Changes to CA Mechanics Lien Law – July 1, 2012
Contractors, subcontractors, material suppliers, design professionals, and all others who are entitled by statute to assert a mechanics lien for recovery for services or materials furnished to a work of improvement should be aware of significant changes to the mechanics lien law which will go into effect July 1, 2012. These changes are as a result of legislation signed into law by Gov. Jerry Brown in September 2010. The legislation (A.B. 180) makes changes to the mechanics lien laws, and to other construction remedies such as stop notices, payment bonds and related claims.
The substantive changes made by the new legislation to the former mechanics lien law are relatively modest. Two of the more substantive recent changes, which went into effect in 2011, include a change in the form of the mechanics lien claim and its method of service (Civil Code §3084). This change is retained in the new law, and will be re-codified as Civil Code §8416. Also retained in the new law is the 2011 requirement that claimant’s record a lis pendens within 20 days of filing the lien foreclosure action (currently Civil Code §3146).
Most importantly, however, is the change in the mechanics lien and construction remedies law that will come from the repeal and replacement of the entire existing statutory scheme. The old mechanics lien statutes (Civil Code §3082 – 3267) will be renumbered as Civil Code §§8000 – 8848, and §§9000 – 9566. Attorneys drafting pleadings, and clients familiar with the existing mechanics lien statutes, will need to be mindful to change their respective forms to reflect the new numbering scheme which will be in effect July 1, 2012. For example, references in mechanics lien forms and stop notice forms and other forms used in the construction remedies practice will all need to be modified to reflect the new statutory numbering scheme.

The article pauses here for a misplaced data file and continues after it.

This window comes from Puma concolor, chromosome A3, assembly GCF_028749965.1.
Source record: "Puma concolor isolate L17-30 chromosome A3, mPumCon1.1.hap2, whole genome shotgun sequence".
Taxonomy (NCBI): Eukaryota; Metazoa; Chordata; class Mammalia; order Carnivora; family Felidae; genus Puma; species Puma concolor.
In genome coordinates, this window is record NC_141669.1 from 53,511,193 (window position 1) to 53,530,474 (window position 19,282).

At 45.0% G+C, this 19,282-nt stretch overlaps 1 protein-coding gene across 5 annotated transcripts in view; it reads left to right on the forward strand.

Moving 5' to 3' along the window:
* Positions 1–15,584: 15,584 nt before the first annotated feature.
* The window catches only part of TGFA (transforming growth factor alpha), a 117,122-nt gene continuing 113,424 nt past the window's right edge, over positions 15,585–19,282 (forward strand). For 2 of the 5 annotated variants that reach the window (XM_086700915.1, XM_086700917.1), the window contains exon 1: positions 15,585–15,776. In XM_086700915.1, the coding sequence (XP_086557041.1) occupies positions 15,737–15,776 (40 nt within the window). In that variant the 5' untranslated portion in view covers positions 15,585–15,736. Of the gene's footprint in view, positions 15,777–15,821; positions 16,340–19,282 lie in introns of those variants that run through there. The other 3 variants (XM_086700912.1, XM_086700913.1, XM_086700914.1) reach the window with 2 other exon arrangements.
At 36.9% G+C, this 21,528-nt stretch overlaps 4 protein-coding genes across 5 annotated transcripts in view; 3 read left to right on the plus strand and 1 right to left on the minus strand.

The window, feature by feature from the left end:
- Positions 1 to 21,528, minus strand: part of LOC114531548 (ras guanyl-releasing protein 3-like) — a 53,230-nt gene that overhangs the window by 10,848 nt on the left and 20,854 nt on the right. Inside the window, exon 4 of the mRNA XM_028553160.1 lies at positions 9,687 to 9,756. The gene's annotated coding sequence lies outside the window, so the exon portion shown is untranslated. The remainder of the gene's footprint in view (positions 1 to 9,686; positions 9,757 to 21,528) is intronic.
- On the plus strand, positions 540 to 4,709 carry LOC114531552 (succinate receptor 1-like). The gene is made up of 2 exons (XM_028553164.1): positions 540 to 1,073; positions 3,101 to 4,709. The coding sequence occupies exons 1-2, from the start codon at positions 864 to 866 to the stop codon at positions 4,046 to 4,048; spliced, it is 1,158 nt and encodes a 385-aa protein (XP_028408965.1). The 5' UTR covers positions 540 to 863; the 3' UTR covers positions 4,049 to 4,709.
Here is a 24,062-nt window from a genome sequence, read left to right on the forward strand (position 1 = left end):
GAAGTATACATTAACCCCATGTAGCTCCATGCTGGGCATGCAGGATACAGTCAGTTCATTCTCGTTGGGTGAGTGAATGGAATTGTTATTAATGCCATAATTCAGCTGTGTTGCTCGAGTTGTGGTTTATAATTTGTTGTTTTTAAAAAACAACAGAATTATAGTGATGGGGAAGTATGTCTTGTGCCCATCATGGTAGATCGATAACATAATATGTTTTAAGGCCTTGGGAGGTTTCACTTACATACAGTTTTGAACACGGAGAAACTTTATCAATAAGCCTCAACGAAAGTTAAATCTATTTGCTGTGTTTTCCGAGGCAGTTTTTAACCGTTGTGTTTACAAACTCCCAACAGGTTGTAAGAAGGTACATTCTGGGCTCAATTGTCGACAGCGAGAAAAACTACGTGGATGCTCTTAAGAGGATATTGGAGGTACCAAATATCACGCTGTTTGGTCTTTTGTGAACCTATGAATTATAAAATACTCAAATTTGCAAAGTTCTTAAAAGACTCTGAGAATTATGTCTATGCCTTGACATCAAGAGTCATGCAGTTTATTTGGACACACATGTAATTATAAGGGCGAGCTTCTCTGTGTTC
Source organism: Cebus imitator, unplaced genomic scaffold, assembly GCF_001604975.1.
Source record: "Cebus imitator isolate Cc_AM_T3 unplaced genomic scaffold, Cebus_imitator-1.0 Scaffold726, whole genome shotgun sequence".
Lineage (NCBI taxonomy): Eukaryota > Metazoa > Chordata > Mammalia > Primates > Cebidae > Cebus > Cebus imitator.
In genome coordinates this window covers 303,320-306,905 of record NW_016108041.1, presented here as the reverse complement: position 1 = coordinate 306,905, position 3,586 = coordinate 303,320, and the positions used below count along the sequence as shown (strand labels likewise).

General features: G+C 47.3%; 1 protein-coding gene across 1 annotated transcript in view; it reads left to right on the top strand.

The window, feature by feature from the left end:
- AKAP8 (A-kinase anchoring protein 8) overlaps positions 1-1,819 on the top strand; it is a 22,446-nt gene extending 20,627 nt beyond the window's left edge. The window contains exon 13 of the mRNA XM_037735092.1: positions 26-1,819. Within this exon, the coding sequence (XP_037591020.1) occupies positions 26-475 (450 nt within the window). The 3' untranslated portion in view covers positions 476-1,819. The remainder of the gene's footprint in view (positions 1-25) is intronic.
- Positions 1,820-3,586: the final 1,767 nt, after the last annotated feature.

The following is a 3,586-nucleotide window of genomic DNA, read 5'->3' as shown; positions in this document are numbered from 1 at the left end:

Some of the more substantive changes in the statutes include the following:
- Preliminary 20-Day Notice – the terminology used in the new law is simply “Preliminary Notice”, and the renumbered citation is Civil Code §8200. The language of the Notice is changed by the new law.
- Claim of Lien – as noted above, changes to the form and manner of service of the Mechanic’s Lien have already gone into effect in 2011. Come July 1, 2012, the new lien statute will be Civil Code §8416.
- Notice of Completion – the time for owners to record a notice of completion has been changed, and the statute is now to be Civil Code §8182.
- Definition of “Completion” – the definition of when a work of improvement is deemed complete has been changed. The new code section will be Civil Code §8180.
- Waivers and Releases – waivers and lien releases my strictly follow the statutory language to be effective. The new law slightly changes this language, and should be noted in new Civil Code §8132.
- Attorney’s Fees on Lien Expungement Application – prior law capped attorney’s fees on such motions at $2,000. The new law (Civil Code §§8480, 8488) allows for attorney fees but does not cap the amount.
As you can see, at a minimum all those entitled to claim a lien should be aware of the new numbering of the statutes, as well as the few substantive changes, so as to bring their forms and practices into compliance effective July 1, 2012. More information on the changes in the mechanic’s lien law coming July 1, 2012 can be obtained by contacting the Ramsey Law Group.